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  • 21 votes cast
Nov
26
comment Why hasn't a faster, “better” language than C come out?
@Giorgio "as long as people know how to use it." follows that quote. If you're an expert in C++, you will write code faster than in C. I agree the sentence is a bit weird though, but also old enough for me to not edit. :)
Oct
26
awarded  Yearling
Oct
26
awarded  Yearling
Oct
26
awarded  Yearling
Feb
25
awarded  Caucus
Feb
22
comment How important is understanding the coding behind sorts?
@AndrewMartin: Quite the opposite. As the answer states, there's generally never a need to write them. They exist in libraries already, or the libraries you're using already sort the data if needed. It's a very low-level thing. And if you did find your self in a place to need to write one, who cares if you can magically write the best version off the top of your head? I doubt anyone could. Just look it up.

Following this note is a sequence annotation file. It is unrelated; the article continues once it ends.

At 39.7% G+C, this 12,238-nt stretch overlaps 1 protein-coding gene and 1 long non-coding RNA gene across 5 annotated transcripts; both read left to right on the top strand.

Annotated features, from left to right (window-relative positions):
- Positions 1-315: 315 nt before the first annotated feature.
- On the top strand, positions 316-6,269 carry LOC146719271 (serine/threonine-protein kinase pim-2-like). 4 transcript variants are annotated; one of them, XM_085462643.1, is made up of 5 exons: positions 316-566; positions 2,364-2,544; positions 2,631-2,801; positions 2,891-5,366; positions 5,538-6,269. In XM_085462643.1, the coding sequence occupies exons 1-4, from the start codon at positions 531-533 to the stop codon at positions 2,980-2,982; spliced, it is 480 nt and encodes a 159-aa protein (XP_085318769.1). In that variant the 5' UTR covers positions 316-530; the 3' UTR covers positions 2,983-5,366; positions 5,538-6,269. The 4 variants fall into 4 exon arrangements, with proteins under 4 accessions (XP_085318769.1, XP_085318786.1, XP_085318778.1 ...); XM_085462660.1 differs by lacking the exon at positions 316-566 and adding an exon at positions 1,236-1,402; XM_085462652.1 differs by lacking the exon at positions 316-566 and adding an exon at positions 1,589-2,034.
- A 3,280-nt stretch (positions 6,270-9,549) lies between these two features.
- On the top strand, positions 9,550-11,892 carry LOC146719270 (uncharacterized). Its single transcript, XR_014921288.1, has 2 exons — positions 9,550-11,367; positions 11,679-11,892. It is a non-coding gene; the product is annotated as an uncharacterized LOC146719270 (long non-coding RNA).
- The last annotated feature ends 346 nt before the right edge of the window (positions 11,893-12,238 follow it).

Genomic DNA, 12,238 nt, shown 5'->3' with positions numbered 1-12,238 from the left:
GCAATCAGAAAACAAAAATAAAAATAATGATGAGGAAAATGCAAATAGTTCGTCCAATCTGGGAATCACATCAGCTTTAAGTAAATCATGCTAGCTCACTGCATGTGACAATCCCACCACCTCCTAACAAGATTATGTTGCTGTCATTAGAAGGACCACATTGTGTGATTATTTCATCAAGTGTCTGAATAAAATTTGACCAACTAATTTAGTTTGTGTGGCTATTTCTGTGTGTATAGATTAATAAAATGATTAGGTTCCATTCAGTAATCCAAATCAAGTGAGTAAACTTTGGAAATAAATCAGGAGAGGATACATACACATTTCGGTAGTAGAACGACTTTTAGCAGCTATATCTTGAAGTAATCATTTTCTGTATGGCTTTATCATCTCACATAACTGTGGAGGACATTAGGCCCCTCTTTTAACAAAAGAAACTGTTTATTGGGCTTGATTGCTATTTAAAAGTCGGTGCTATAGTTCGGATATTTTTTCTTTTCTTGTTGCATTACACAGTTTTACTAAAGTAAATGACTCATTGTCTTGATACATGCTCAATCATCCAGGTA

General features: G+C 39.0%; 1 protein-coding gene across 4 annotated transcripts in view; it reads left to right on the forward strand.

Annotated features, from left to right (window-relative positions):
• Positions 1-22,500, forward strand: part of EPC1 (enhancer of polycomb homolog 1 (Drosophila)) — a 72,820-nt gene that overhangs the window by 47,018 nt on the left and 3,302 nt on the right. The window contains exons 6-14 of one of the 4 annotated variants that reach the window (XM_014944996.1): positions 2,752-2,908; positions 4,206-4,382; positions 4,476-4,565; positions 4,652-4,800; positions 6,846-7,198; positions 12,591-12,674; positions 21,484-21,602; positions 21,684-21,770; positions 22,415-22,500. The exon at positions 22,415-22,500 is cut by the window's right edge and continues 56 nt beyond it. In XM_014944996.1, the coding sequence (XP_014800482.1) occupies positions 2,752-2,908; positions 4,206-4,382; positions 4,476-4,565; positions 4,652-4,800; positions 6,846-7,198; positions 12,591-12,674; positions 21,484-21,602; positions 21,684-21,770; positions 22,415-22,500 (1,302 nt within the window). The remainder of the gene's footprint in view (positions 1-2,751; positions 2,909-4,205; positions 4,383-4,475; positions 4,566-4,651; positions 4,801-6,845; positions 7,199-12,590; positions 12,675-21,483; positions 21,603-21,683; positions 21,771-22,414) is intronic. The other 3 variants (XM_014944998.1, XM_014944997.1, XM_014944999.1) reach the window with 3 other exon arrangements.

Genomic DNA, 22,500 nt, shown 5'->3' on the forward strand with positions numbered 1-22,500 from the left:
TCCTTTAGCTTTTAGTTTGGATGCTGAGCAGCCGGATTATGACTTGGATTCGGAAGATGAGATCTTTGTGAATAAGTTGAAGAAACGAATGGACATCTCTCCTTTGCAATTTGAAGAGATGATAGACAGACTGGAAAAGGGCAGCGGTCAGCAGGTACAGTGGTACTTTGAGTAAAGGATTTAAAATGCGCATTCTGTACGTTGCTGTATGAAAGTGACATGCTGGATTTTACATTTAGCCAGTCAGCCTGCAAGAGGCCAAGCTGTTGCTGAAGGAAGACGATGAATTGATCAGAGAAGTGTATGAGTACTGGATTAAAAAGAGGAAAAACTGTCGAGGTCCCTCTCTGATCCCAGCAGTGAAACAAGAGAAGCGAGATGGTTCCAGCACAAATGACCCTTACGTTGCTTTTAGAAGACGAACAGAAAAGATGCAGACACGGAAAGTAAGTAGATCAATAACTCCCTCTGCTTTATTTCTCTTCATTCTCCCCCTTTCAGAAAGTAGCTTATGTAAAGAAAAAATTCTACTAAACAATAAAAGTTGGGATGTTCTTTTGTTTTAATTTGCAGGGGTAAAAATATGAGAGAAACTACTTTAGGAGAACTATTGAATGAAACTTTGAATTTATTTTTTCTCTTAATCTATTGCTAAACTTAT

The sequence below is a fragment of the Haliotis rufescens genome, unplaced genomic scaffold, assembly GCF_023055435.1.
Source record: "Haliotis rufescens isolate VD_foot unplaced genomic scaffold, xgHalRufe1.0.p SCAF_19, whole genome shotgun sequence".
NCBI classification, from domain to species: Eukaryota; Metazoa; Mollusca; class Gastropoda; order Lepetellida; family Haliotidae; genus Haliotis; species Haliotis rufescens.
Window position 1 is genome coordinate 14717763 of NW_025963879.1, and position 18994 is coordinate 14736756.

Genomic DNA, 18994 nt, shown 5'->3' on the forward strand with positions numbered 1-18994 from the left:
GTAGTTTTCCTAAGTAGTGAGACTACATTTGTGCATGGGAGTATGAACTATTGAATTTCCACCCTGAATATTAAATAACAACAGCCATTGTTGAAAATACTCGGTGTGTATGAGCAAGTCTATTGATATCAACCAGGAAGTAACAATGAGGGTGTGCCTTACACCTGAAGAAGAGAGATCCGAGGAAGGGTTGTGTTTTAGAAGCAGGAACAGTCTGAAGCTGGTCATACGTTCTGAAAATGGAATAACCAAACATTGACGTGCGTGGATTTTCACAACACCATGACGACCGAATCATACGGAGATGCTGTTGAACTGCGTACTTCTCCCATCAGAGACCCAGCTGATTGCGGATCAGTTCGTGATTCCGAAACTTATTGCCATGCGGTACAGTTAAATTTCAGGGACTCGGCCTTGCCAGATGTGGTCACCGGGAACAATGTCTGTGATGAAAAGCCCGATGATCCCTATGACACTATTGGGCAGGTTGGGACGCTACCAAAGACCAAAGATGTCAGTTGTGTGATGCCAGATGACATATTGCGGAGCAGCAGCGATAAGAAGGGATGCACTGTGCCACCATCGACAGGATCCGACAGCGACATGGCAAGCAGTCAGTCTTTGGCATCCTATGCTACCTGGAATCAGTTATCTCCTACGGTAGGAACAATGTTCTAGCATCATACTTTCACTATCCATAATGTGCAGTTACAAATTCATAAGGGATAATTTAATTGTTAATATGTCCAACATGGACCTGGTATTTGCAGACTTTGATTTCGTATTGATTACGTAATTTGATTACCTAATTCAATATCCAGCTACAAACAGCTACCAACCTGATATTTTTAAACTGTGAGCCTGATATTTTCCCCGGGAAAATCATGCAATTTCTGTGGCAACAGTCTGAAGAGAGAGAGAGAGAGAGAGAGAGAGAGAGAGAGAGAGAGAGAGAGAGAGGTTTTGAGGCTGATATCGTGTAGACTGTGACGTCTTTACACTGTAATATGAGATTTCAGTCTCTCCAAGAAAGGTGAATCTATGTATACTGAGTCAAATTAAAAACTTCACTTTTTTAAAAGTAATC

Jan
21
awarded  Guru
Dec
20
comment Does auto make C++ code harder to understand?
@paul23: What does using auto versus the type gain you, then, if your only objection is "I don't know how to use this". Either makes you look it up anyway.
Oct
26
awarded  Yearling
Oct
26
awarded  Yearling
Jun
9
comment Real programmers use debuggers?
@Job: Take a look at en.wikipedia.org/wiki/Formal_verification#Industry_usage
Jun
9
comment Real programmers use debuggers?
"one can never prove that a program is correct" That's not true.
May
26
awarded  Critic
May
10
comment The “blub paradox” and c++
Coroutines are isomorphic to functors.
Apr
16
awarded  Great Answer
Apr
15
awarded  Good Answer
Apr
15
awarded  Nice Answer
Apr
15
awarded  Commentator
Mar
29
answered Real-world scenarios for protected methods
Mar
29
comment Real-world scenarios for protected methods
Why -1? This is the first thing I thought of.